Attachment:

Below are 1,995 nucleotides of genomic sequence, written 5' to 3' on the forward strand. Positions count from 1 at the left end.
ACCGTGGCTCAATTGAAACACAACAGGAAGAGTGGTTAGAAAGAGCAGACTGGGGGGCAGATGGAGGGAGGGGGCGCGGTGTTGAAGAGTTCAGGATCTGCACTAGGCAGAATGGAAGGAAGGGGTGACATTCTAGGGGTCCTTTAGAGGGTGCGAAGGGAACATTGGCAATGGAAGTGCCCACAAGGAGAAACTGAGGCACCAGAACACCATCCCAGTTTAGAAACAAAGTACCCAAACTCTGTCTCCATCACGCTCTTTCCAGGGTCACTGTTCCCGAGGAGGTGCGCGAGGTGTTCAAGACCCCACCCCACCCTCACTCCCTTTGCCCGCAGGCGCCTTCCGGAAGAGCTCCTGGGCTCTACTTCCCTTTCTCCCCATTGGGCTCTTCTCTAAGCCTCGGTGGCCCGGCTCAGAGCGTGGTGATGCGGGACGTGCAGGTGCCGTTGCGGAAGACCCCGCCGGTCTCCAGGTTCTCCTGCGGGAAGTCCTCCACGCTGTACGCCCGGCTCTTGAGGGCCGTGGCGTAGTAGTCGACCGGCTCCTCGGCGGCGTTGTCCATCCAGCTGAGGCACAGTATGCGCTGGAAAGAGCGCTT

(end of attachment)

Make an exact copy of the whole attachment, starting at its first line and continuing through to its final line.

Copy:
Below are 1,995 nucleotides of genomic sequence, written 5' to 3' on the forward strand. Positions count from 1 at the left end.
ACCGTGGCTCAATTGAAACACAACAGGAAGAGTGGTTAGAAAGAGCAGACTGGGGGGCAGATGGAGGGAGGGGGCGCGGTGTTGAAGAGTTCAGGATCTGCACTAGGCAGAATGGAAGGAAGGGGTGACATTCTAGGGGTCCTTTAGAGGGTGCGAAGGGAACATTGGCAATGGAAGTGCCCACAAGGAGAAACTGAGGCACCAGAACACCATCCCAGTTTAGAAACAAAGTACCCAAACTCTGTCTCCATCACGCTCTTTCCAGGGTCACTGTTCCCGAGGAGGTGCGCGAGGTGTTCAAGACCCCACCCCACCCTCACTCCCTTTGCCCGCAGGCGCCTTCCGGAAGAGCTCCTGGGCTCTACTTCCCTTTCTCCCCATTGGGCTCTTCTCTAAGCCTCGGTGGCCCGGCTCAGAGCGTGGTGATGCGGGACGTGCAGGTGCCGTTGCGGAAGACCCCGCCGGTCTCCAGGTTCTCCTGCGGGAAGTCCTCCACGCTGTACGCCCGGCTCTTGAGGGCCGTGGCGTAGTAGTCGACCGGCTCCTCGGCGGCGTTGTCCATCCAGCTGAGGCACAGTATGCGCTGGAAAGAGCGCTT